Putting tasers in the hands of more Toronto police officers "has the potential to save lives," Police Chief Bill Blair said, calling the weapons a "less lethal" option for officers whose alternative might be to reach for a gun.
The Toronto police chief spoke with The Globe and Mail Monday, ahead of a public consultation at City Hall on whether Toronto's taser program should be expanded to include front-line officers.
"There are some life or death situations where deadly force may be necessary," Chief Blair said. "But I think there are also circumstances where a less lethal option would have given an officer another choice," he said. "And that other choice can make the difference between life or death."
In a situation where police arrive and a person is armed with a knife and stabbing him or herself, he said, an officer's options are currently limited. "If you don't stop that person, they'll kill themselves. But to go in and wrestle that knife away can also be very dangerous.
"If there's a conducted energy weapon [taser], we're able to immobilize that individual, disarm them, and render first aid and get them to the hospital," Chief Blair said. "That's a pretty safe way of dealing with that situation." He added that, in many instances, an officer simply displaying the taser is enough to calm a potentially dangerous person.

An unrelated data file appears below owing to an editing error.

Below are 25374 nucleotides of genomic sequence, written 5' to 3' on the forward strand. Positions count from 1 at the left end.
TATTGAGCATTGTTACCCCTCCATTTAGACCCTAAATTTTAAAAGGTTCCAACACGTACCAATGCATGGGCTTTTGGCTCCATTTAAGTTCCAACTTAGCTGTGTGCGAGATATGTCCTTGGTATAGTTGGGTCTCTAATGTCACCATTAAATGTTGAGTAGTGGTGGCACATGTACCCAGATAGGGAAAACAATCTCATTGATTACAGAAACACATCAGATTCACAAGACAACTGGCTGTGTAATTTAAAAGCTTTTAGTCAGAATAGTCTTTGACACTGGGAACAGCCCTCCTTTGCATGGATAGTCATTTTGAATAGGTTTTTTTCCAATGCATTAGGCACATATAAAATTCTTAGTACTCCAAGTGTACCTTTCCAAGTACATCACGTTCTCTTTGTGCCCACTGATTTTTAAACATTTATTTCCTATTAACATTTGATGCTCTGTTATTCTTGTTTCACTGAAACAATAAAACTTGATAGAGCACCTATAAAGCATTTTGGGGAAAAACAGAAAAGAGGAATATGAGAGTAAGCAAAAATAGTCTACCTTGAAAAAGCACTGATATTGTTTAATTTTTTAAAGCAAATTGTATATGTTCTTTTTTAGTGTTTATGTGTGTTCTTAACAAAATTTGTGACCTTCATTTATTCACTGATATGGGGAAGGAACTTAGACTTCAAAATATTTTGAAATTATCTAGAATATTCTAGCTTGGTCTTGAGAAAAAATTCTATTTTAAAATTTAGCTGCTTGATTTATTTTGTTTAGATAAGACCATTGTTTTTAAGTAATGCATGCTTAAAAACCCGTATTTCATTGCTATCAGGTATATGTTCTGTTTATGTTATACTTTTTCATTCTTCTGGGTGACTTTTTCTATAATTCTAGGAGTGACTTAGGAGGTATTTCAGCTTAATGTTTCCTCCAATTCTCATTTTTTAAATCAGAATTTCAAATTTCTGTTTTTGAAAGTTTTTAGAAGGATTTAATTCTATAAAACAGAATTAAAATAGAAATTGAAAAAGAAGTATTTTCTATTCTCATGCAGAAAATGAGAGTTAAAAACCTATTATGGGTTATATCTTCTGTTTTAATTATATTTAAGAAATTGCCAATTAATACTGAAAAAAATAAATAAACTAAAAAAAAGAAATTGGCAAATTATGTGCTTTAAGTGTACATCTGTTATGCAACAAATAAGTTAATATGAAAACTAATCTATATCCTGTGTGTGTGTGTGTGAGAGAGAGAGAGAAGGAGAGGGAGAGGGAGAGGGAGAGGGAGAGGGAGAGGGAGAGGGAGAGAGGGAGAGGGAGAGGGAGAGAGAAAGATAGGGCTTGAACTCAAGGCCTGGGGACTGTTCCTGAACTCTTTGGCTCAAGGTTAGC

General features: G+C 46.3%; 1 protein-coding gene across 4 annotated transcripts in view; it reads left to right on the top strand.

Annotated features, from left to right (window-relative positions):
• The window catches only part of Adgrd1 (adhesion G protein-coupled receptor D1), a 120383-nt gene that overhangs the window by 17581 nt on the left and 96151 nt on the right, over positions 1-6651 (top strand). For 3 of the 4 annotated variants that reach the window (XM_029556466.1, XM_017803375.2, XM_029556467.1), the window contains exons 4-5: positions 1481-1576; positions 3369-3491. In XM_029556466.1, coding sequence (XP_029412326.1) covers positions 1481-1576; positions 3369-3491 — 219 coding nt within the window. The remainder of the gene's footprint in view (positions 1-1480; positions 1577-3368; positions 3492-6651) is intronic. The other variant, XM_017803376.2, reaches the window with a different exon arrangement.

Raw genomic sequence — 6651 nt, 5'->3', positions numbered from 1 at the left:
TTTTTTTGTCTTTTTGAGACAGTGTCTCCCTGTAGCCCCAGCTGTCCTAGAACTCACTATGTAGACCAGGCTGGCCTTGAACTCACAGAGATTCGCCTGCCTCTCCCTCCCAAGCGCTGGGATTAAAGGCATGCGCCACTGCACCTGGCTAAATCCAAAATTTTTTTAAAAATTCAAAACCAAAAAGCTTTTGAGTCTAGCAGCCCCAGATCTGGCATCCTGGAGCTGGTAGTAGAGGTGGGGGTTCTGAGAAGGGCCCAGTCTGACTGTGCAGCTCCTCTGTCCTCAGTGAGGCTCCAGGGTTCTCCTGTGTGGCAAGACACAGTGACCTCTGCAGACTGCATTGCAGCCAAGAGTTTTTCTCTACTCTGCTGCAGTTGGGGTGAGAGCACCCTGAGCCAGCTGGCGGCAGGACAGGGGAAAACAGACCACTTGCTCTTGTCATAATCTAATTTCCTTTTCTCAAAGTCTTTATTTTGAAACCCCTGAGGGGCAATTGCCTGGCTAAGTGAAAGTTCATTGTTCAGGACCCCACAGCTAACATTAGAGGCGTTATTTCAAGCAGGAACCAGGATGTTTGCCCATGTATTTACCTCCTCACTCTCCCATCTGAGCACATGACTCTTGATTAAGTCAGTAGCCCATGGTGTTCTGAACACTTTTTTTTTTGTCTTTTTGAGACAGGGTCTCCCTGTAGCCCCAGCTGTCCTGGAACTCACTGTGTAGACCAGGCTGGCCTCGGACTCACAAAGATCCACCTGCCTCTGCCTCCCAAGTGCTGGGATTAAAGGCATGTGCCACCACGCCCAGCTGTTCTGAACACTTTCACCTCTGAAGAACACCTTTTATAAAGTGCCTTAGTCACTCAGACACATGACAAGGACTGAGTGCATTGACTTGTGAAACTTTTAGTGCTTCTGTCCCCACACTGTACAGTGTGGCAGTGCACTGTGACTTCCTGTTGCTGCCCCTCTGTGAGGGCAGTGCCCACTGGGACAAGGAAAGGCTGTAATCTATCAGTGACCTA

When a gun is the only option, there is a greater chance a tragedy will occur, as in the case of Sammy Yatim – the 18-year-old who was shot and killed by police after pulling out a knife on a streetcar in July. A source told The Globe and Mail last month that the officer who shot Mr. Yatim had requested a taser before shots were fired. However, because he is a constable, he was unauthorized to carry a taser at the time.
Until recently in Ontario, only supervisors and tactical teams were allowed to use tasers (there are about 500 devices in Toronto in total). Last month, Ontario's Community Safety Minister announced that the weapons can now be used by all front-line police officers. The Toronto Police Services board has not yet made a decision on whether to expand the force's taser program, and is hearing from the public Tuesday on whether they support the idea.
Chief Blair said that because the current program is restricted to supervisors and tactical teams, by the time someone with a taser arrives on a scene, it's often too late. "I have far fewer supervisors on the road than I have first responders – usually a ratio of about one to eight – so the supervisor may arrive on the scene and he's the only one authorized to carry it, but he'll often arrive after the fact, and often times well after the fact."
He would not say how many additional tasers he would like to see the force purchase, or how much it would cost. But in a report at a Toronto Police Services Board meeting earlier this month, Chief Blair pointed out that the service's "current capital program is below the City's debt targets," meaning there could be an opportunity to budget for an expanded program in 2014. "There would be enough money to do it," he said Monday.
He said he does not hope to put the weapons in the hands of every front-line officer – just a select number, and only with intense training and oversight. "We recognize that there's risk associated with it, and it hurts," he said. "So its use should be last-resort, fully justified, necessary, and justifiable in law."
The use of tasers has been under scrutiny. Earlier this month, the Special Investigations Unit announced that it is investigating an incident in which an 80-year-old woman was hurt after being struck by a taser by police in Mississauga.